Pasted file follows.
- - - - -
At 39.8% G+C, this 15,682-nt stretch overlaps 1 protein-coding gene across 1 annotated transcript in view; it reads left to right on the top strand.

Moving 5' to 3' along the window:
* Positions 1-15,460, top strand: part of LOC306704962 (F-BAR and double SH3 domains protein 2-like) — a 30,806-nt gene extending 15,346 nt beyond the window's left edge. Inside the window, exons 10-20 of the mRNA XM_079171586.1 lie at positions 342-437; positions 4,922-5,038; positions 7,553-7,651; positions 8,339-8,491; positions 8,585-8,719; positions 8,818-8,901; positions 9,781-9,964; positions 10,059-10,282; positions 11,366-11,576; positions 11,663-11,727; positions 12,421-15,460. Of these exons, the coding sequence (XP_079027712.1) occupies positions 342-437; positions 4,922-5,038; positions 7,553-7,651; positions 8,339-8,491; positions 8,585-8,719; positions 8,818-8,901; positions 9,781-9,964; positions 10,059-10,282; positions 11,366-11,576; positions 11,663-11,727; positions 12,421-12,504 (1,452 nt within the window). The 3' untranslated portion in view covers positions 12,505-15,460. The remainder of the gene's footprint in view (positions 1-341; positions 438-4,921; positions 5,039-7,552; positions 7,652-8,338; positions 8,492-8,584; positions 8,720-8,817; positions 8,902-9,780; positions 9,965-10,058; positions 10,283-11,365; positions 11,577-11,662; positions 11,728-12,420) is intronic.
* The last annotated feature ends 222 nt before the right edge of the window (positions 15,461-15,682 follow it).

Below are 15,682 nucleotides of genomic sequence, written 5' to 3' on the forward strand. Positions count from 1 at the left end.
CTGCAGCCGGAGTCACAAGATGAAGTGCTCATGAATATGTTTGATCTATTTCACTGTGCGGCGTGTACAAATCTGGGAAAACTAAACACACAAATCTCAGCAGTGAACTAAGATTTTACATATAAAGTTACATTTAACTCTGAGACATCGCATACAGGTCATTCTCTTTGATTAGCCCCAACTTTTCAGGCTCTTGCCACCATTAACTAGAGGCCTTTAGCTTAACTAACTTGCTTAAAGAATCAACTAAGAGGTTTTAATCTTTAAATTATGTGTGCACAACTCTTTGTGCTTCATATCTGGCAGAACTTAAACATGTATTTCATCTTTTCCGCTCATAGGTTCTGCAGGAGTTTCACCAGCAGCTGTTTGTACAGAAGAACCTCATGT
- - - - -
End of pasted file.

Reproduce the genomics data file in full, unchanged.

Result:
At 39.8% G+C, this 15,682-nt stretch overlaps 1 protein-coding gene across 1 annotated transcript in view; it reads left to right on the top strand.

Moving 5' to 3' along the window:
* Positions 1-15,460, top strand: part of LOC306704962 (F-BAR and double SH3 domains protein 2-like) — a 30,806-nt gene extending 15,346 nt beyond the window's left edge. Inside the window, exons 10-20 of the mRNA XM_079171586.1 lie at positions 342-437; positions 4,922-5,038; positions 7,553-7,651; positions 8,339-8,491; positions 8,585-8,719; positions 8,818-8,901; positions 9,781-9,964; positions 10,059-10,282; positions 11,366-11,576; positions 11,663-11,727; positions 12,421-15,460. Of these exons, the coding sequence (XP_079027712.1) occupies positions 342-437; positions 4,922-5,038; positions 7,553-7,651; positions 8,339-8,491; positions 8,585-8,719; positions 8,818-8,901; positions 9,781-9,964; positions 10,059-10,282; positions 11,366-11,576; positions 11,663-11,727; positions 12,421-12,504 (1,452 nt within the window). The 3' untranslated portion in view covers positions 12,505-15,460. The remainder of the gene's footprint in view (positions 1-341; positions 438-4,921; positions 5,039-7,552; positions 7,652-8,338; positions 8,492-8,584; positions 8,720-8,817; positions 8,902-9,780; positions 9,965-10,058; positions 10,283-11,365; positions 11,577-11,662; positions 11,728-12,420) is intronic.
* The last annotated feature ends 222 nt before the right edge of the window (positions 15,461-15,682 follow it).

Below are 15,682 nucleotides of genomic sequence, written 5' to 3' on the forward strand. Positions count from 1 at the left end.
CTGCAGCCGGAGTCACAAGATGAAGTGCTCATGAATATGTTTGATCTATTTCACTGTGCGGCGTGTACAAATCTGGGAAAACTAAACACACAAATCTCAGCAGTGAACTAAGATTTTACATATAAAGTTACATTTAACTCTGAGACATCGCATACAGGTCATTCTCTTTGATTAGCCCCAACTTTTCAGGCTCTTGCCACCATTAACTAGAGGCCTTTAGCTTAACTAACTTGCTTAAAGAATCAACTAAGAGGTTTTAATCTTTAAATTATGTGTGCACAACTCTTTGTGCTTCATATCTGGCAGAACTTAAACATGTATTTCATCTTTTCCGCTCATAGGTTCTGCAGGAGTTTCACCAGCAGCTGTTTGTACAGAAGAACCTCATGT